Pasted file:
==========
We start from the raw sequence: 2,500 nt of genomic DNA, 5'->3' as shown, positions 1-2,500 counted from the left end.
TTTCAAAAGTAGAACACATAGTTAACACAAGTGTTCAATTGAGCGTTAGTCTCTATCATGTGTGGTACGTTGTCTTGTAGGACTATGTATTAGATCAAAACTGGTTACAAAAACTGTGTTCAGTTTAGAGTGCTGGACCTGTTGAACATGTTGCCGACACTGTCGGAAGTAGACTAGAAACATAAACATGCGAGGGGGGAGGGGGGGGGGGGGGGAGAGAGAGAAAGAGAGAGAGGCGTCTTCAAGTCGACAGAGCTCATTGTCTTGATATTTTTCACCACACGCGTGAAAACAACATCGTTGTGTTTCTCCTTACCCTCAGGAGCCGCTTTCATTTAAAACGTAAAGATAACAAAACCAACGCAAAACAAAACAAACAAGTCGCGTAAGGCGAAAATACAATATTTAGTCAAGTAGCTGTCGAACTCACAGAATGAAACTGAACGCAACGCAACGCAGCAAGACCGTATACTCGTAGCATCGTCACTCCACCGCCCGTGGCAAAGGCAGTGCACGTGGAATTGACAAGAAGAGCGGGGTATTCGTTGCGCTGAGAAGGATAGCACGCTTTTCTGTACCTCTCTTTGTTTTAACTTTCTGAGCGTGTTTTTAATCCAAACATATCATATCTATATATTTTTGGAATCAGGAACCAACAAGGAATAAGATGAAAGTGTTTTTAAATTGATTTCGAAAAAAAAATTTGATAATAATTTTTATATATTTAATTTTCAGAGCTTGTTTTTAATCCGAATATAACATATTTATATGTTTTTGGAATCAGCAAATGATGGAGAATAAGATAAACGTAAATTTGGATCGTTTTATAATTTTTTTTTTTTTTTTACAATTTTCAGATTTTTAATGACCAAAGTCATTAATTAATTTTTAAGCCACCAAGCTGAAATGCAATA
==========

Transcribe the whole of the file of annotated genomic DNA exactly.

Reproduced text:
We start from the raw sequence: 2,500 nt of genomic DNA, 5'->3' as shown, positions 1-2,500 counted from the left end.
TTTCAAAAGTAGAACACATAGTTAACACAAGTGTTCAATTGAGCGTTAGTCTCTATCATGTGTGGTACGTTGTCTTGTAGGACTATGTATTAGATCAAAACTGGTTACAAAAACTGTGTTCAGTTTAGAGTGCTGGACCTGTTGAACATGTTGCCGACACTGTCGGAAGTAGACTAGAAACATAAACATGCGAGGGGGGAGGGGGGGGGGGGGGGAGAGAGAGAAAGAGAGAGAGGCGTCTTCAAGTCGACAGAGCTCATTGTCTTGATATTTTTCACCACACGCGTGAAAACAACATCGTTGTGTTTCTCCTTACCCTCAGGAGCCGCTTTCATTTAAAACGTAAAGATAACAAAACCAACGCAAAACAAAACAAACAAGTCGCGTAAGGCGAAAATACAATATTTAGTCAAGTAGCTGTCGAACTCACAGAATGAAACTGAACGCAACGCAACGCAGCAAGACCGTATACTCGTAGCATCGTCACTCCACCGCCCGTGGCAAAGGCAGTGCACGTGGAATTGACAAGAAGAGCGGGGTATTCGTTGCGCTGAGAAGGATAGCACGCTTTTCTGTACCTCTCTTTGTTTTAACTTTCTGAGCGTGTTTTTAATCCAAACATATCATATCTATATATTTTTGGAATCAGGAACCAACAAGGAATAAGATGAAAGTGTTTTTAAATTGATTTCGAAAAAAAAATTTGATAATAATTTTTATATATTTAATTTTCAGAGCTTGTTTTTAATCCGAATATAACATATTTATATGTTTTTGGAATCAGCAAATGATGGAGAATAAGATAAACGTAAATTTGGATCGTTTTATAATTTTTTTTTTTTTTTTACAATTTTCAGATTTTTAATGACCAAAGTCATTAATTAATTTTTAAGCCACCAAGCTGAAATGCAATA